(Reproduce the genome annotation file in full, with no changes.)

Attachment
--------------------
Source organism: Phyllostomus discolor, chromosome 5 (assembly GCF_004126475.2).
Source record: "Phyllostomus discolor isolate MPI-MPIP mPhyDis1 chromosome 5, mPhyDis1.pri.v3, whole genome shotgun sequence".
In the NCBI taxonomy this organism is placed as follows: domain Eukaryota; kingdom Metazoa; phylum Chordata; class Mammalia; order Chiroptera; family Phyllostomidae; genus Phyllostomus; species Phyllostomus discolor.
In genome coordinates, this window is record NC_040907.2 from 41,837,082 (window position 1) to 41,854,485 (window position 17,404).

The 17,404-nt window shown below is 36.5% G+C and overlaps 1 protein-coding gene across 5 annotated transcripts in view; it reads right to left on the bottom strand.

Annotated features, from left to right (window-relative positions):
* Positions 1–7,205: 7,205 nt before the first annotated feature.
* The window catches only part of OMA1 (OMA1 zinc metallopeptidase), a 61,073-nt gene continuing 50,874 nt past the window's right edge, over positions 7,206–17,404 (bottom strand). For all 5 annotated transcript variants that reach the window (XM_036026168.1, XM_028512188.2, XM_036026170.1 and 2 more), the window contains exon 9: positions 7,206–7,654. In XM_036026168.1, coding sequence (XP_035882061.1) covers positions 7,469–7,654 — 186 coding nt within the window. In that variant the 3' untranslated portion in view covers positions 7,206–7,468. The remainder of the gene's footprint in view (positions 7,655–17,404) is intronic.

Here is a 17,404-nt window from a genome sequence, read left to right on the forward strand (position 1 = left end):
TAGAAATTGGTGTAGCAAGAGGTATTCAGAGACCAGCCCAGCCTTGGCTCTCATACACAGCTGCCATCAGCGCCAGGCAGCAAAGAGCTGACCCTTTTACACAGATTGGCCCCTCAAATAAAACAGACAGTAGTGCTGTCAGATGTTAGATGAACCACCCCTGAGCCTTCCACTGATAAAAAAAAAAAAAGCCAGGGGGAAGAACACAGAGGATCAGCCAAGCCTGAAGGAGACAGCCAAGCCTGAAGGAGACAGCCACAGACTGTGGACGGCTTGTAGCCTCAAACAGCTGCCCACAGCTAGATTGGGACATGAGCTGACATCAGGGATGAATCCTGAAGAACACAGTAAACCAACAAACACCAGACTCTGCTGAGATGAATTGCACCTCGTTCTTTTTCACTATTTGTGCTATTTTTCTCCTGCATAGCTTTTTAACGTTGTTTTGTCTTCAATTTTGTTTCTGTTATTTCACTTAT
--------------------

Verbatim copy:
Source organism: Phyllostomus discolor, chromosome 5 (assembly GCF_004126475.2).
Source record: "Phyllostomus discolor isolate MPI-MPIP mPhyDis1 chromosome 5, mPhyDis1.pri.v3, whole genome shotgun sequence".
In the NCBI taxonomy this organism is placed as follows: domain Eukaryota; kingdom Metazoa; phylum Chordata; class Mammalia; order Chiroptera; family Phyllostomidae; genus Phyllostomus; species Phyllostomus discolor.
In genome coordinates, this window is record NC_040907.2 from 41,837,082 (window position 1) to 41,854,485 (window position 17,404).

The 17,404-nt window shown below is 36.5% G+C and overlaps 1 protein-coding gene across 5 annotated transcripts in view; it reads right to left on the bottom strand.

Annotated features, from left to right (window-relative positions):
* Positions 1–7,205: 7,205 nt before the first annotated feature.
* The window catches only part of OMA1 (OMA1 zinc metallopeptidase), a 61,073-nt gene continuing 50,874 nt past the window's right edge, over positions 7,206–17,404 (bottom strand). For all 5 annotated transcript variants that reach the window (XM_036026168.1, XM_028512188.2, XM_036026170.1 and 2 more), the window contains exon 9: positions 7,206–7,654. In XM_036026168.1, coding sequence (XP_035882061.1) covers positions 7,469–7,654 — 186 coding nt within the window. In that variant the 3' untranslated portion in view covers positions 7,206–7,468. The remainder of the gene's footprint in view (positions 7,655–17,404) is intronic.

Here is a 17,404-nt window from a genome sequence, read left to right on the forward strand (position 1 = left end):
TAGAAATTGGTGTAGCAAGAGGTATTCAGAGACCAGCCCAGCCTTGGCTCTCATACACAGCTGCCATCAGCGCCAGGCAGCAAAGAGCTGACCCTTTTACACAGATTGGCCCCTCAAATAAAACAGACAGTAGTGCTGTCAGATGTTAGATGAACCACCCCTGAGCCTTCCACTGATAAAAAAAAAAAAAGCCAGGGGGAAGAACACAGAGGATCAGCCAAGCCTGAAGGAGACAGCCAAGCCTGAAGGAGACAGCCACAGACTGTGGACGGCTTGTAGCCTCAAACAGCTGCCCACAGCTAGATTGGGACATGAGCTGACATCAGGGATGAATCCTGAAGAACACAGTAAACCAACAAACACCAGACTCTGCTGAGATGAATTGCACCTCGTTCTTTTTCACTATTTGTGCTATTTTTCTCCTGCATAGCTTTTTAACGTTGTTTTGTCTTCAATTTTGTTTCTGTTATTTCACTTAT